Yet Another Q&A

Oddly, there’s been another surge of questions lately that have come in often enough that I reckon I should tackle them for the benefit of everyone:

Scott Wegener has perfectly captured me at work

Question 1: “Holy crap, you’re Atomic Robo’s Phil!” – Vernon, Goleta, CA

Okay, that’s not a question but with the current story arc of Atomic Robo, Volume 10: The Ring of Fire, there’s been a hell of a lot of people that seem to have made the connection in their head finally. Yes, that is my ugly mug which Scott Wegener has adapted for the comic page. I also get the pleasure of bullshitting with them about science as the Science/Weirdness Consultant. This mainly consists of sending Brian Clevinger this picture all day long. I could probably set up a macro to do this, but I like the personal touch.

Question 2: “What the fuck is with the $5 shipping & handling charge? It’s bad enough I’m paying shipping without that shit. This coffee better be fucking gold!” – Mario M., Staten Island, NY

I specifically chose Mario’s version of this question because he was clearly the most irate & profane of them; the one that tempted me to just refund his money and add his email to the block list. PROTIP: abusing people while asking a question does not make them more inclined to answer your question.

The shipping and handling is the price you’re paying to get the packaging that will get your item to you in one piece and worth consuming, with a side order of my time playing shipping department. Now, you may ask “Why do I pay this again even on refills when I’m sending it back to you in the original shipper?” That is something that I realized was unfair a while back, which is why the refill discount got cranked up from 10% to 20%.

The next question is somewhat related.

Question 3: “Can you sell this through Amazon or some local storefront so I don’t have to pay shipping?” – Amanda K., New York, NY

I understand the desire to pay as little as possible for the thing that isn’t the product itself and there’s a heck of a lot of people that have asked some variation on this question. The short answer is no, though if you’re lucky enough to live in a city in the US with a BBotE Ambassador there you can effectively get it without shipping costs.

The longer version is that Amazon’s supplier relations business model isn’t all that friendly to small producers and their shipping model is based on an economy of scale you have to be Amazon sized to compete with. I, thankfully, am not competing with them but they’ve trained a generation accustomed to a marketplace that provides them with their heart’s desire with one click, overnight, and no shipping costs. You’d think that all this shipping would be saving the USPS’ keister except that economy of scale bit has driven down the margins on postage to the point that it barely covers the wear and tear on the post office’s trucks. Amazon drives a hard bargain in several senses.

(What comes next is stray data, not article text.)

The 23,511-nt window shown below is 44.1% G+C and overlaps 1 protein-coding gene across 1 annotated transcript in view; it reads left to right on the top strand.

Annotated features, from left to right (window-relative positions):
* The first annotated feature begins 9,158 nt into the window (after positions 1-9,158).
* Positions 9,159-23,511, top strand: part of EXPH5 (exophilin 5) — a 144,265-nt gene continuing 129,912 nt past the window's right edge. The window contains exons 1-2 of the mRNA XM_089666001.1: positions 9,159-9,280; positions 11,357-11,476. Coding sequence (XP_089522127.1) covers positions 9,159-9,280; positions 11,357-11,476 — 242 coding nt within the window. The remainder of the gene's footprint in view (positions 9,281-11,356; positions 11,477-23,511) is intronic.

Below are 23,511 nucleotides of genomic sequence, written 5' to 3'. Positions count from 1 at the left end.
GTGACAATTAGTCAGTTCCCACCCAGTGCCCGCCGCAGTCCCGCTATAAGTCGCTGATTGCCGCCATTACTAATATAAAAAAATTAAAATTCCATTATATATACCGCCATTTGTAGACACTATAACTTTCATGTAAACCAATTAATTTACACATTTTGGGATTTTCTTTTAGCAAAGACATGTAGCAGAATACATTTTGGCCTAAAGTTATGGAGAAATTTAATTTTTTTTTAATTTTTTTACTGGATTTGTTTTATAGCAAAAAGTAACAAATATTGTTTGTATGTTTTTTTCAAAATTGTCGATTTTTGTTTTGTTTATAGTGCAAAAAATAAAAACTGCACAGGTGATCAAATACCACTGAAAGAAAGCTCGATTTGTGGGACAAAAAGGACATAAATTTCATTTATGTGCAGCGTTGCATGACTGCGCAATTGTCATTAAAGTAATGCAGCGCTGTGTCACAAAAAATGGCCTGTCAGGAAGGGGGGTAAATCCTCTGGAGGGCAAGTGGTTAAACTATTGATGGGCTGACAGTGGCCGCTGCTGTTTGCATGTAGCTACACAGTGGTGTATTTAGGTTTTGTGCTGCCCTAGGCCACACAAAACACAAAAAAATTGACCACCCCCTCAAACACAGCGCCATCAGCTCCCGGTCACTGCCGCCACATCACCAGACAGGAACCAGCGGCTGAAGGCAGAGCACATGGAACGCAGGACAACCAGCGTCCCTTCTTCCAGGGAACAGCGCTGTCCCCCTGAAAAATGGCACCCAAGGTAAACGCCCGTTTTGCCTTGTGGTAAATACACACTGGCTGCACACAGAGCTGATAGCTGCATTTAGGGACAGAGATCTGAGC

And, yes, BBotE has to ship at least at priority mail speeds for domestic orders. Any slower than that, and my faith in it getting to you in a timely manner is weak.

Question 4: “The postal service sucks in around here. Why can’t you ship FedEx?” – John P., State College, PA

You won’t find FedEx as shipping option because, hoo nelly, for all the people that don’t like the price of USPS priority mail you get to pay at least double for the pleasure of FedEx. You also won’t see UPS as a shipping option on the website ever as I have beef with them as a mere recipient of packages, much less trying to ship things with them.

One of those statistics I hear bandied about and I’m inclined to view with a certain level of skepticism is that 3% of packages and letters that go through USPS are lost, damaged or undeliverable. Based on my own five years of heavy shipping experience, their failure rate before implementing their tracking on priority mail was somewhere closer to .4% of my shipments. For the last year and change, my postal problems have mainly been related to people not filling out their address completely/correctly.

Now, that’s strictly domestic mail. Oz Post and I are getting along well as of late. But Parcelforce in Great Britain and Chronoforce in France, oh man, I assume UPS will find a way to merge with those firms to vanish into singularity of abhorrent customer service and incompetence. Really, I have no idea how any package successfully gets anywhere in England and consider it a minor miracle when it happens.

Question 5: “Can you teach me how to make BBotE at home for myself? I promise that this isn’t for sale or profit.” – Matt K., Menlo Park, CA

No, but I welcome you to read the original BBotE posts, glean what information you can and start experimenting. That’s been the most fun part about all of this for me and I wouldn’t want to deprive you of it. If you want my process without the years of effort that went into it for all the various different coffees, well, you’re effectively asking to buy me out of the business and that ain’t gonna come cheap. As the great sage Homer Simpson once said, “Money is exchanged for goods and services.”